"Lija's Tears""Lija's Tears", 2013, Glazed Terracotta, Laminated glass, Monofilament, and Epoxy, 96" by 15"by 15"
"Mesopotamian Landscape""Mesopotamian Landscape", 2008, Glazed Terra Cotta with Gold overglaze, Cording, 108" x 20" x 20"
The general title for these Architectural Ceramic works, "Column of Tears" comes from an actual Byzantine column located in the cistern of Istanbul, Turkey.
When I first saw the column 2001 the image triggered an emotional response in me, but it wasn't until I saw my aunt in Prague during an electrical rain-storm and power outage that I knew that I must work with these forms.
My own personal obsession with tears since childhood related, I think, to a disjointed family history with roots in politics and culture. It was revived during this meeting in 2004. The tears flowed nonstop. And it seemed that the natural world set the stage for this body of work that is both personal and public.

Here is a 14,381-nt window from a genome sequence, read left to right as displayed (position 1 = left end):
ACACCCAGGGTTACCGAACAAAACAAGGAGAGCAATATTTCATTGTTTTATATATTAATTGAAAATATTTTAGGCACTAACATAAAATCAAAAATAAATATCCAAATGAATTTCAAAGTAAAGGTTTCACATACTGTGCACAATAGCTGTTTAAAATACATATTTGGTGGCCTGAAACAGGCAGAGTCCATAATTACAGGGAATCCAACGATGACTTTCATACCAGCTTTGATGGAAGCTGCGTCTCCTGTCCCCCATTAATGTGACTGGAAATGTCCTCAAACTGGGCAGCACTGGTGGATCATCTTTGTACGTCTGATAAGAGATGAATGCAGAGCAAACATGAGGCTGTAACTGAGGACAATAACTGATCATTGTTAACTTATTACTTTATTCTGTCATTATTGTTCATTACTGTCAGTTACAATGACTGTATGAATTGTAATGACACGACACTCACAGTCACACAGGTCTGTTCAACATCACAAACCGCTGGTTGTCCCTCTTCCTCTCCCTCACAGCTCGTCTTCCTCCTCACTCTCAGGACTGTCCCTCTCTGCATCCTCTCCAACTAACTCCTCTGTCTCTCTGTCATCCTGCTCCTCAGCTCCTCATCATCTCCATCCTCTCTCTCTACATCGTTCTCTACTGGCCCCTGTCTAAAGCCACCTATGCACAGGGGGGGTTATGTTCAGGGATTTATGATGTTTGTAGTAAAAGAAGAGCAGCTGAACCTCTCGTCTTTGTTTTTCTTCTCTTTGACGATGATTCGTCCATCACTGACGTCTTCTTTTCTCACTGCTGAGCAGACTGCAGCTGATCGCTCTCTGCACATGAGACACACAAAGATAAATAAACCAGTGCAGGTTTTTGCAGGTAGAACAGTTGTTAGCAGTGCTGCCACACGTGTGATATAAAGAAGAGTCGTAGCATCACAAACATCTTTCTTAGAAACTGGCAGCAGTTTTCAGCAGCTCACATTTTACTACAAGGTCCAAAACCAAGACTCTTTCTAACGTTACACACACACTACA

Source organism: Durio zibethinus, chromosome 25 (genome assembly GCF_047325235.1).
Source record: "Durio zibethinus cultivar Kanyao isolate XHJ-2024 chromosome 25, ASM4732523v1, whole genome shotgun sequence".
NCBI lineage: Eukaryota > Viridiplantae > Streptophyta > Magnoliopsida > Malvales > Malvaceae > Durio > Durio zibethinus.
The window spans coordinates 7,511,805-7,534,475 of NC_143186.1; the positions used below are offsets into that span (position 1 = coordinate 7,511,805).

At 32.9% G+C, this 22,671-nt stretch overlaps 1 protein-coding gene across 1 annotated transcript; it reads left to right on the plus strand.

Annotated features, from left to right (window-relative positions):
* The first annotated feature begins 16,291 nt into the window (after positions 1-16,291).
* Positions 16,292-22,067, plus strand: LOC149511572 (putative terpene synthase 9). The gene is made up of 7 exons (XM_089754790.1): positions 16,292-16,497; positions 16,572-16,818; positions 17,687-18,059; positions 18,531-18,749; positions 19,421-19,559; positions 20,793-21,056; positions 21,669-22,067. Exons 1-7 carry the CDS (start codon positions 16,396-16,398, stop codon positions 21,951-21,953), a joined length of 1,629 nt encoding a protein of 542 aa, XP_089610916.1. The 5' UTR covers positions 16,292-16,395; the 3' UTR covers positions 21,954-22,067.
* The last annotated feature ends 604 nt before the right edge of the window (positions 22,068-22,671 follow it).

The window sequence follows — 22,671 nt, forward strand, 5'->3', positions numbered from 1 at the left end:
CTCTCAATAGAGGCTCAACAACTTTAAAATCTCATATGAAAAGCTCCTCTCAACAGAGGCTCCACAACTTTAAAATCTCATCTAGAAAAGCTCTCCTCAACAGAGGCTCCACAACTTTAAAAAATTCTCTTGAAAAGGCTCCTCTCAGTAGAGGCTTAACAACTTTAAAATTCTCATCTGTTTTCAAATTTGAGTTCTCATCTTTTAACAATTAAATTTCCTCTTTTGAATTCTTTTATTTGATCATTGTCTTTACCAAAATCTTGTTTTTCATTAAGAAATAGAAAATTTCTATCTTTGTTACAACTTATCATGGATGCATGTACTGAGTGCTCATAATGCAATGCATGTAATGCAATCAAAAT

In Greek architecture each column represents a specific person or state
In my work each column represents a specific emotional response to a political event, personal experience or memory.
The capital of the column creates the context while the drops form the flutes of the column and the base grounds the sculpture.
The clay drops initially referring to tears have become oil, blood, sweat, buds, pods; the essence of the man, nature, heaven and hell.
Some of the pieces are more like chandeliers or mobiles but I still refer to them as columns since their origin is the column
Each drop is individually created by hand -- no molds are used.
Other elements are sometimes used to inform the work
I use a variety of clay, glazes and overglazes to bring life to these ceramic pieces.